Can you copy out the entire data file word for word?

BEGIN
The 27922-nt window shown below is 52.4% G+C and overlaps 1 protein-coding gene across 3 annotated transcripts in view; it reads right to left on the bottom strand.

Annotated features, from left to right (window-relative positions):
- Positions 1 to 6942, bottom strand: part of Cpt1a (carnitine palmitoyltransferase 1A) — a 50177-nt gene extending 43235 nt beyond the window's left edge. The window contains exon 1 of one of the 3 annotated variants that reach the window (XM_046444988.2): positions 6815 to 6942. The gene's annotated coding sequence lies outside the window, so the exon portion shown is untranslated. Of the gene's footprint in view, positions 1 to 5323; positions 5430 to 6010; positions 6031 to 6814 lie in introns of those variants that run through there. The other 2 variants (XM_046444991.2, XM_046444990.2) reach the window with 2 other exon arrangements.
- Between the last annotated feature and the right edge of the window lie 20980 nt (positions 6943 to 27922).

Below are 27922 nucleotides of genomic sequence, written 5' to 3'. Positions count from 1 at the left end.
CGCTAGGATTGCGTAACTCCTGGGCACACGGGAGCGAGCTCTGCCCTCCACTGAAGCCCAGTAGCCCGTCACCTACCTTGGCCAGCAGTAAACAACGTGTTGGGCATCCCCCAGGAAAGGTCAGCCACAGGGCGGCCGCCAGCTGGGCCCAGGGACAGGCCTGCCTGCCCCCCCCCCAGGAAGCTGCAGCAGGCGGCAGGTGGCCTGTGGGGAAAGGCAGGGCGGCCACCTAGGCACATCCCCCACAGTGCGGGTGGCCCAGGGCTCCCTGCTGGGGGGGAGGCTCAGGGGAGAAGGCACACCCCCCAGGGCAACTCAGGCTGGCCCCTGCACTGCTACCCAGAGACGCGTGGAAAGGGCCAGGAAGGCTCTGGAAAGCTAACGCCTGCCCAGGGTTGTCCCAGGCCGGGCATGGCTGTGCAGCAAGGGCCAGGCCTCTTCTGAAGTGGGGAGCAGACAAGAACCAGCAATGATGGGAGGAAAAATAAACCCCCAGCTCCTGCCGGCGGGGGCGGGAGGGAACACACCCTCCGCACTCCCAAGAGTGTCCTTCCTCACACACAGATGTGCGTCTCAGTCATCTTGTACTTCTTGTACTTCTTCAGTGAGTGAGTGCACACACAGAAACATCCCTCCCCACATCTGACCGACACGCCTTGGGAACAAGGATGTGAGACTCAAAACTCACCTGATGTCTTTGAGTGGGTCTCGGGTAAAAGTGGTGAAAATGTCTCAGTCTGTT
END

The 27922-nt window shown below is 52.4% G+C and overlaps 1 protein-coding gene across 3 annotated transcripts in view; it reads right to left on the bottom strand.

Annotated features, from left to right (window-relative positions):
- Positions 1 to 6942, bottom strand: part of Cpt1a (carnitine palmitoyltransferase 1A) — a 50177-nt gene extending 43235 nt beyond the window's left edge. The window contains exon 1 of one of the 3 annotated variants that reach the window (XM_046444988.2): positions 6815 to 6942. The gene's annotated coding sequence lies outside the window, so the exon portion shown is untranslated. Of the gene's footprint in view, positions 1 to 5323; positions 5430 to 6010; positions 6031 to 6814 lie in introns of those variants that run through there. The other 2 variants (XM_046444991.2, XM_046444990.2) reach the window with 2 other exon arrangements.
- Between the last annotated feature and the right edge of the window lie 20980 nt (positions 6943 to 27922).

Below are 27922 nucleotides of genomic sequence, written 5' to 3'. Positions count from 1 at the left end.
CGCTAGGATTGCGTAACTCCTGGGCACACGGGAGCGAGCTCTGCCCTCCACTGAAGCCCAGTAGCCCGTCACCTACCTTGGCCAGCAGTAAACAACGTGTTGGGCATCCCCCAGGAAAGGTCAGCCACAGGGCGGCCGCCAGCTGGGCCCAGGGACAGGCCTGCCTGCCCCCCCCCCAGGAAGCTGCAGCAGGCGGCAGGTGGCCTGTGGGGAAAGGCAGGGCGGCCACCTAGGCACATCCCCCACAGTGCGGGTGGCCCAGGGCTCCCTGCTGGGGGGGAGGCTCAGGGGAGAAGGCACACCCCCCAGGGCAACTCAGGCTGGCCCCTGCACTGCTACCCAGAGACGCGTGGAAAGGGCCAGGAAGGCTCTGGAAAGCTAACGCCTGCCCAGGGTTGTCCCAGGCCGGGCATGGCTGTGCAGCAAGGGCCAGGCCTCTTCTGAAGTGGGGAGCAGACAAGAACCAGCAATGATGGGAGGAAAAATAAACCCCCAGCTCCTGCCGGCGGGGGCGGGAGGGAACACACCCTCCGCACTCCCAAGAGTGTCCTTCCTCACACACAGATGTGCGTCTCAGTCATCTTGTACTTCTTGTACTTCTTCAGTGAGTGAGTGCACACACAGAAACATCCCTCCCCACATCTGACCGACACGCCTTGGGAACAAGGATGTGAGACTCAAAACTCACCTGATGTCTTTGAGTGGGTCTCGGGTAAAAGTGGTGAAAATGTCTCAGTCTGTT